Justice League of America #8 – I found this issue a little odd, as the team show up in a Savage Land-like place to help out Makson, a Mowgli type raised by dinosaurs, who is being targeted by an AIM-like villain group. Batman, of course, is suspicious, while most of the rest of the team want to help the guy, who turns out to be heir to a fortune (because of course he is) adjust to the modern world. There are a lot of things about his story that don’t add up beyond the ones that Batman and Black Canary find, such as the fact that a three year old being raised by dinosaurs is able to teach himself English by reading an airplane manual. I feel like this story was a little ill-considered and kind of pointless.
Manifest Destiny #29 – The effects of the fog are dealt with, and I’m sorry to say that this has been my least favourite arc of the usually very impressive title. At the same time, the ending, which features a new development for Sacagawea has caught my attention.
New Super-Man #12 – Super-Man Zero is around for the fight with a gigantic turtle spirit, which leads to a whole bunch of revelations about things – the Wonder Woman’s secret, and Kenan learns about his parents. I enjoy this book, although I couldn’t escape the feeling that writer Gene Luen Yang is beginning to wrap some of his story up. I hope this series is safe from cancellation for a while (have any Rebirth books been cancelled yet?).
Regression #2 – Cullen Bunn’s new horror comic about the lingering influence of past lives is getting a lot creepier, as the main character is perhaps turning into a murderer. Danny Luckert’s clean and detailed art really ramps up the creepy factor in this book; it’s very good.
Secret Empire #4 – Things take a bit of a strange turn in this issue, as Tony Stark and his crew, while out searching for cosmic cube fragments, end up at a family dinner presided over by the new Hank Pym/Ultron amalgam. I do like the way Nick Spencer writes these characters, but I found that this issue dragged down some of the momentum of this series, before building it back up again at the end. It’s been a while since I’ve seen Leinil Francis Yu’s artwork, so that was nice.
Space Riders: Galaxy of Brutality #2 – If you find yourself missing Gødland, or maybe even Kirby’s New Gods, you would probably love this book. I’m not all that clear what’s going on, but Alexis Ziritt’s heavy metal artwork is a lot of fun.
Star Wars #32 – While the Screaming Citadel arc is still too ‘goth Star Wars’ for me, I am enjoying seeing Princess Leia interact with Dr. Aphra’s murder droids, even if they don’t provide the same level of critique that they do in the issues written by Kieron Gillen. At the end of the day, though, this crossover is a little disappointing. I wonder if Jason Aaron’s not lacking in a long-term plan for this series.
There’s Nothing There #2 – I seem to be reading more and more horror comics lately; I wonder what’s up with that. Anyway, this one by Patrick Kindlon and Maria LLovet is grabbing my attention more for the way it is skewering celebrity culture and depicting a train wreck of a young actress than for the ghosts.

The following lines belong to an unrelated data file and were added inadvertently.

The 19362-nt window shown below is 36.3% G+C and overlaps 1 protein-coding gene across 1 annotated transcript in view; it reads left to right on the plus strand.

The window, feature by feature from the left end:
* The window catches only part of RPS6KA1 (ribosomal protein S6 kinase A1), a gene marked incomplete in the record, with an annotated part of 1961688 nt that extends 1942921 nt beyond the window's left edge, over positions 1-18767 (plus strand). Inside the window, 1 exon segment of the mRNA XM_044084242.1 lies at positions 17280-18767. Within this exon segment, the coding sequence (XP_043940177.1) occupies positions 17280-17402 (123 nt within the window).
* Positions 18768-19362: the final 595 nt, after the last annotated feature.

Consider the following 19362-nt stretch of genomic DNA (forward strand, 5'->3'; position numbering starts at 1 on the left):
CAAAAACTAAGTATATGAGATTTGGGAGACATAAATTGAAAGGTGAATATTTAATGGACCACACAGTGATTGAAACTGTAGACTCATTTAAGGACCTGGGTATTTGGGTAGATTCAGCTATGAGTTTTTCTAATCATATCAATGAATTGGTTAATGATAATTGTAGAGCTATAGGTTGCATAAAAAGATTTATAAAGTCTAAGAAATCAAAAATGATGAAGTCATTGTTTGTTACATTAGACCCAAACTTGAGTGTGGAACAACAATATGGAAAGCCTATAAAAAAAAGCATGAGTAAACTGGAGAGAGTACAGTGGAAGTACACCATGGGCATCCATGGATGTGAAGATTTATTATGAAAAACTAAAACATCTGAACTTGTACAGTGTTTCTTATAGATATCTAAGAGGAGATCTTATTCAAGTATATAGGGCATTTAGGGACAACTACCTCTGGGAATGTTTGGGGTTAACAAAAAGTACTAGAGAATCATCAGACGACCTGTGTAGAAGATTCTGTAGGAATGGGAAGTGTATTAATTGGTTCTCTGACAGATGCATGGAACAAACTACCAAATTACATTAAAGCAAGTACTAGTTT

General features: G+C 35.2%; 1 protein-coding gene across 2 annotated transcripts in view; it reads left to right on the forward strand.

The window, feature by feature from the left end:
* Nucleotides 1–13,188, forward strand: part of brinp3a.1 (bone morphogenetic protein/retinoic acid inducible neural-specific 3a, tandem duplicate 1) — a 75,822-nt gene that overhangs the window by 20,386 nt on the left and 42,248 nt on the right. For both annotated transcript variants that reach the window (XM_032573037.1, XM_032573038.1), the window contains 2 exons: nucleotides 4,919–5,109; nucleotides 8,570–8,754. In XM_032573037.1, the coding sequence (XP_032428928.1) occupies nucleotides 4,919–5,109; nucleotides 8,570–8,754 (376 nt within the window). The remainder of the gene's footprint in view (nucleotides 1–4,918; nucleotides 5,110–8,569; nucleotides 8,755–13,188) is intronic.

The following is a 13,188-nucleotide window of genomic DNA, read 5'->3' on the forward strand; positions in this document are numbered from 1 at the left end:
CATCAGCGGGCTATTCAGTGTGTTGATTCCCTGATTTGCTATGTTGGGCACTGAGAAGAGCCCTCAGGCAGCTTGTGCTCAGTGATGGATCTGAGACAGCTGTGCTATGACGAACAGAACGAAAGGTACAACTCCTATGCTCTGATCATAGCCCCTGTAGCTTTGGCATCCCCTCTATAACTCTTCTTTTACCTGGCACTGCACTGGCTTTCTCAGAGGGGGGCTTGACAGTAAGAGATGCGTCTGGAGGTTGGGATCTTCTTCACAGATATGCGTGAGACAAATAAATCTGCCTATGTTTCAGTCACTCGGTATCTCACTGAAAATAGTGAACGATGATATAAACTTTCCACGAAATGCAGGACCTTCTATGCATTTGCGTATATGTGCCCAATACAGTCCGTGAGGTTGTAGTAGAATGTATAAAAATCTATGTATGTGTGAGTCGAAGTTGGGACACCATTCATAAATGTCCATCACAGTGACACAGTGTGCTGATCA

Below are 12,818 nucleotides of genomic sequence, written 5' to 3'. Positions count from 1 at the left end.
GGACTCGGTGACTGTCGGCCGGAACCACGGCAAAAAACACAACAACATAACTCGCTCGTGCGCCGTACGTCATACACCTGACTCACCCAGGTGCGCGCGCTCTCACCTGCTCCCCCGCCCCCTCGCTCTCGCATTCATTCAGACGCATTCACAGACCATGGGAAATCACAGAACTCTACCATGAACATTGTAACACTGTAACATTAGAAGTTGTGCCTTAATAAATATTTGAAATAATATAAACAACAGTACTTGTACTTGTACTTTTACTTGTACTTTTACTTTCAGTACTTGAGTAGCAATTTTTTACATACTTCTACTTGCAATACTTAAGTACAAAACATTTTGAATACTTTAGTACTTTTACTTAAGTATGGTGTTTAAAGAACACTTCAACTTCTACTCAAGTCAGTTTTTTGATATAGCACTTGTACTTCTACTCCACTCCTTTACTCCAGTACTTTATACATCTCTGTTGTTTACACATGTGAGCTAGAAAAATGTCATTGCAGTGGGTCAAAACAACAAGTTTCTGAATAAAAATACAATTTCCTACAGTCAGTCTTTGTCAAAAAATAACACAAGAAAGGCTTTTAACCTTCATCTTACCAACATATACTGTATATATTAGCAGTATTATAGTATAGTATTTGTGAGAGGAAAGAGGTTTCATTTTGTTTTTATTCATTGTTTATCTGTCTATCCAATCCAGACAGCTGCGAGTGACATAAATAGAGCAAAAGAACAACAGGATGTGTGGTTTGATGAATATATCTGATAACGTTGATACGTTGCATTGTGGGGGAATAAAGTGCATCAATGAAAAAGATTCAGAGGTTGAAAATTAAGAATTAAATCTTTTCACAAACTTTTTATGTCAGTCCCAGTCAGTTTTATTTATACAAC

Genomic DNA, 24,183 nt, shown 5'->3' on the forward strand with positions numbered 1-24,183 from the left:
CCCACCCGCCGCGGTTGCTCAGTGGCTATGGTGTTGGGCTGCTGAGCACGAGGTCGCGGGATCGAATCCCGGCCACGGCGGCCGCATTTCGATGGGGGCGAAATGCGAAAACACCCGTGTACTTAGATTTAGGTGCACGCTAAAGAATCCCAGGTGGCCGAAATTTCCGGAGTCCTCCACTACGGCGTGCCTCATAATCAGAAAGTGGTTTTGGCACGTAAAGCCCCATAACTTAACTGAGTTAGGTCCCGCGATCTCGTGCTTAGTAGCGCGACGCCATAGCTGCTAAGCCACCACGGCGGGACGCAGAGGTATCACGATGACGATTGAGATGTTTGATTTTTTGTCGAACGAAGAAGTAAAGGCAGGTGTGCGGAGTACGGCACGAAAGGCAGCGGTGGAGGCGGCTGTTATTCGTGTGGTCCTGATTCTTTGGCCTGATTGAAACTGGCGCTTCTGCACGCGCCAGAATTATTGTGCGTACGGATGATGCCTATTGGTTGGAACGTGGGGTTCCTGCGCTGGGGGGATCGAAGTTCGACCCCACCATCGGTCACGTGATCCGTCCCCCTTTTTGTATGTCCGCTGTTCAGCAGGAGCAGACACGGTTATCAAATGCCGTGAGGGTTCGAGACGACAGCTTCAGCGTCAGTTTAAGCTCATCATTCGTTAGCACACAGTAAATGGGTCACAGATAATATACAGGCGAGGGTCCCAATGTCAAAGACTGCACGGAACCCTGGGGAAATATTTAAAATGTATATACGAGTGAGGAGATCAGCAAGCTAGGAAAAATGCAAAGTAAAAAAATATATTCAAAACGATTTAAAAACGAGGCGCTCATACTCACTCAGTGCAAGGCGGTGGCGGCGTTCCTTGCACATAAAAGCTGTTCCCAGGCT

Comics I Would Have Bought if Comics Weren’t So Expensive:
All-New Wolverine #21
Bug: The Adventures of Forager #2
Cinema Purgatorio #10
Harrow County #24
Jimmy’s Bastards #1
Ms. Marvel #19
Old Man Logan #25
Rai: History of the Valiant Universe #1
Secret Warriors #3
Shadows on the Grave #5
Uncanny Avengers #24
Weapon X #4
World Reader #3
X-Men Blue #5
Guardians of the Galaxy #14-18 – I’m really pretty done with Brian Michael Bendis team books. These issues are mostly solo stories featuring various Guardians in one-off tales that don’t really do a lot for the characters. It’s like he didn’t really want to write this title, but at the same time, wanted to be on yet another high-profile book with connections to the movies. Are we to assume that he’s going to do the same thing with the new Defenders book, which he obviously wanted to write because of the Netflix series. It’s time for Bendis to write Miles Morales, and nothing else. Definitely no more team books for him.
Uncanny Inhumans #17 – I’m really not surprised that this title, which it’s almost anthology like approach to spotlighting different characters, most of whom are new, never really caught on, but at the same time, Charles Soule has done some decent work there. It just has never seemed like something that would be successful in 2017.
The Week in Graphic Novels:
Johnny Red: The Hurricane – Ah, the Garth Ennis war comic. It doesn’t matter if he’s using established characters (like Johnny Red, an older British war hero) or ones of his own making, you know that you’re going to get an interesting story that is going to look at things differently from most other war comics. Johnny Red is an interesting character – he’s a British pilot who took his Hurricane to join up with a squadron of Soviet fighters, despite never being given permission by the higher-ups to take command. This story involves Johnny and his girlfriend, one of the Night Witches (Ennis covered this in his Battlefields comics at Dynamite), working to rescue the rest of Johnny’s Falcons from a deeply bizarre and badly-conceived plan involving Stalin signing a peace agreement with Hitler. This book is very well written, although I sometimes found Keith Burns’s art a little hard to follow. It definitely held my interest throughout.
Tags: The Weekly Round-Up